“Moving Beyond Partisanship”: Public Forum hosted by Independent Ohio venued at LCCC
“Moving Beyond Partisanship” is the theme of a public forum bringing together state and national leaders to be held at Lorain County Community College. The event is free and open to the public and will take place in Spitzer Center room 117 at 6:30 PM Friday, October 10th, 2014. The forum is being co-sponsored by Independent Ohio, a statewide association representing the concerns of independent voters, and the League of Women Voters of the Oberlin Area.
• Chad Peace, legal strategist for Independent Voter Project, co-founder of EndPartisanship.org and managing editor of Independent Voter Network;
• Catherine Turcer, policy analyst for Common Cause Ohio;
• Mark Brown, Constitutional Law Expert and Chair of Law at Capital University Law School;
• William Todd, an Ohio lawyer specializing in legislation and government affairs;
• Warren Edstrom, co-founder of TheVoicesOfAmerica.org;
• David Cherry, founder of United Independents of Illinois;
• Linda Mayer, vice president and program chair of the newly merged League of Women Voters of Greater Cleveland;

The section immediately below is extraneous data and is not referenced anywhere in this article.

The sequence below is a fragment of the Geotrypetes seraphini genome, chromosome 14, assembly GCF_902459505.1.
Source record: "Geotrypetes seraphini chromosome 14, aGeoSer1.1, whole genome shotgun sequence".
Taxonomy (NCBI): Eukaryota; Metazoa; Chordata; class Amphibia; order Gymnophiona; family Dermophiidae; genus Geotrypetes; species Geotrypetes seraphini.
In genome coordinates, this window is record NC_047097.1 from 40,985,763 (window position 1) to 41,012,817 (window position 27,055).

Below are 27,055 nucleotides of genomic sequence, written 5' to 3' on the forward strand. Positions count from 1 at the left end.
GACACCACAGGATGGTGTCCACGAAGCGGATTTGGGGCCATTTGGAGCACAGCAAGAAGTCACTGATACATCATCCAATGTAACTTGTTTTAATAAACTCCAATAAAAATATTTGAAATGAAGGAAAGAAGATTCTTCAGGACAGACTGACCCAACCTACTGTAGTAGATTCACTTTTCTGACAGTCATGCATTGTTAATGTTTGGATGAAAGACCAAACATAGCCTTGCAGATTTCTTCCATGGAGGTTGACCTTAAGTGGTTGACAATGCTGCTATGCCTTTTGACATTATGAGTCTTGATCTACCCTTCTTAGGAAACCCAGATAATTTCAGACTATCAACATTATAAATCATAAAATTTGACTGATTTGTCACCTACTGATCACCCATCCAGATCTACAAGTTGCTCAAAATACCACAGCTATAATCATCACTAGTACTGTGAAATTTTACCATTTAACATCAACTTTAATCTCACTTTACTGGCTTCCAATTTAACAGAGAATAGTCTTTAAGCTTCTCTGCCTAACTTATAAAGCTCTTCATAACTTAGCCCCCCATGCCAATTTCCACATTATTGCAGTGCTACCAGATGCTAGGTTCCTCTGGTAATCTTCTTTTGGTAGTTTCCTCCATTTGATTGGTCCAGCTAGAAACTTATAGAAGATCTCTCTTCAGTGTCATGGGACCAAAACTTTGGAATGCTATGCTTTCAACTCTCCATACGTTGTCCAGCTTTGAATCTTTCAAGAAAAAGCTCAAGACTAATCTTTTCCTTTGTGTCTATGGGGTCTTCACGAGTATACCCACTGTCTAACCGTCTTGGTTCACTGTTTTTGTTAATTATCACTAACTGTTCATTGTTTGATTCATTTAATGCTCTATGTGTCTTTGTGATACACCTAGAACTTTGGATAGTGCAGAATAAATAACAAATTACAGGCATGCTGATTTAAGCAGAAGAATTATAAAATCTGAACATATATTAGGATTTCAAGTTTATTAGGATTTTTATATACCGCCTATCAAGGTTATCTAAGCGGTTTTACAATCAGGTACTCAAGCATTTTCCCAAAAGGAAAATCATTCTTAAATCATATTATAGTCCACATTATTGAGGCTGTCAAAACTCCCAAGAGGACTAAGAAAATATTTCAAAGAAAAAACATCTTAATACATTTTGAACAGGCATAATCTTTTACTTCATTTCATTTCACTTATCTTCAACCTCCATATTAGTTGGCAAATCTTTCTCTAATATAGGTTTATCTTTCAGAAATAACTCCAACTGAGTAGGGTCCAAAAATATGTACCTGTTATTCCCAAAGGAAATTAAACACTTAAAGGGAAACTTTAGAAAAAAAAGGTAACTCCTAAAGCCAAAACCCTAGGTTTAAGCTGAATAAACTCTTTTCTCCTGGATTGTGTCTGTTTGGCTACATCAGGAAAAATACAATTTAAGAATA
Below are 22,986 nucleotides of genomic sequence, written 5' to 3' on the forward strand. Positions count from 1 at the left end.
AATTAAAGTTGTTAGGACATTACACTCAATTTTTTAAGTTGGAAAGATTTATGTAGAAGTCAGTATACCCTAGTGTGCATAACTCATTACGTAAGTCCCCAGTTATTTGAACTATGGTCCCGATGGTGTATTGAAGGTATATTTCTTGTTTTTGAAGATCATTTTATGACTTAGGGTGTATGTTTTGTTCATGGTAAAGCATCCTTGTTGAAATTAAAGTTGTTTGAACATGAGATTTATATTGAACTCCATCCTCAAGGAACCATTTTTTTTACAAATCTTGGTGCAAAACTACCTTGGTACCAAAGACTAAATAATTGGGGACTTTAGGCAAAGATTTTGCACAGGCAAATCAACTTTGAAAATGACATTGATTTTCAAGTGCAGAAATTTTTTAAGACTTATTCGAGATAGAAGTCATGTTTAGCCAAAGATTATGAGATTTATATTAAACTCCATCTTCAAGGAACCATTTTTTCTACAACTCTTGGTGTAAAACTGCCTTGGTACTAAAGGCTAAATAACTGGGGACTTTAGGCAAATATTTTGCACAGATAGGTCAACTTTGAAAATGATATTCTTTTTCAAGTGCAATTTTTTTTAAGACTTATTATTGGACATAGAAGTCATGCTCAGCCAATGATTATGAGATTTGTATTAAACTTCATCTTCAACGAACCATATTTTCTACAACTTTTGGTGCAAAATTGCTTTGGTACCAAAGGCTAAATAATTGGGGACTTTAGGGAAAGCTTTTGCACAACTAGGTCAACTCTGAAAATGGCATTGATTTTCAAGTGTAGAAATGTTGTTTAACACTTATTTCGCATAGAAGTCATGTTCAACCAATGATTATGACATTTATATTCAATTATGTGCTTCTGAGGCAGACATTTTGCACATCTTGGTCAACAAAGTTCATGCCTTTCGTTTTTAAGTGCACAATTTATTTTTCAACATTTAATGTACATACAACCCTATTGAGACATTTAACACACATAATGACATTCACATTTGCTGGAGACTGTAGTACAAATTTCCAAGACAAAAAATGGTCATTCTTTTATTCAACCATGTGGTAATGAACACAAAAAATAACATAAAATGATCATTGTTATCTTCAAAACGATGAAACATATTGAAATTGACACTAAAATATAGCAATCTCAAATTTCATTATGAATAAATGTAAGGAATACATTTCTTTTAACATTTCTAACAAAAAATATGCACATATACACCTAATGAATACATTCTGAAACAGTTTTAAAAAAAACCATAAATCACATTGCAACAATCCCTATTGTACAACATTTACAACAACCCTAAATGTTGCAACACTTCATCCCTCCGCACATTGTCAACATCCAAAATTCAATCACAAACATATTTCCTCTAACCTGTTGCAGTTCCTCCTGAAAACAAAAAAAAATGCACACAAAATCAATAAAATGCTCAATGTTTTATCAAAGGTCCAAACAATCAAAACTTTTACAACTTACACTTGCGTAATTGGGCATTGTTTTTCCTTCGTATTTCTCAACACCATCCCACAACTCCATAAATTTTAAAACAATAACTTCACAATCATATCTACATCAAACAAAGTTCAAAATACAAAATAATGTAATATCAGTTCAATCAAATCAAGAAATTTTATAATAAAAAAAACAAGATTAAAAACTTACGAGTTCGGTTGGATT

• Jeff Riddell, member of the Citizens for Equal Representation Committee for a proposed change to Lorain County government;
• Rick Robol, member of the Electoral Reform Committee of IndependentVoting.org and vice president of Independent Ohio;
• Cynthia Carpathios, founder of Independent Ohio.
A panel discussion will explore the growing independent/non-affiliated voter movement in Ohio and how it may alter the future of elections, political parties and government, and the relationship between the parties and independents. Conference organizers hope to identify what voters, regardless of party affiliation or non-affiliation, may need to remain relevant in today’s political environment.
Panelists will be discussing issues ranging from the growing number of independents and their participation in the political process to the possibilities for structural reforms that can be more inclusive of this group of voters and can support a government less under the thrall of partisanship.
One of the reforms that will be explored is a change to the primary election system. “All taxpayers in Ohio pay for primary elections,” said Susan Doup of Independent Ohio. Since all taxpayers, regardless of their voter registration, are obliged to foot the bill for these elections, all taxpayers who are registered to vote should expect to have the right to vote for all candidates in all races at primary elections.”
¿Preguntas?—Susan Doup @ 440.213.1873 o [email protected]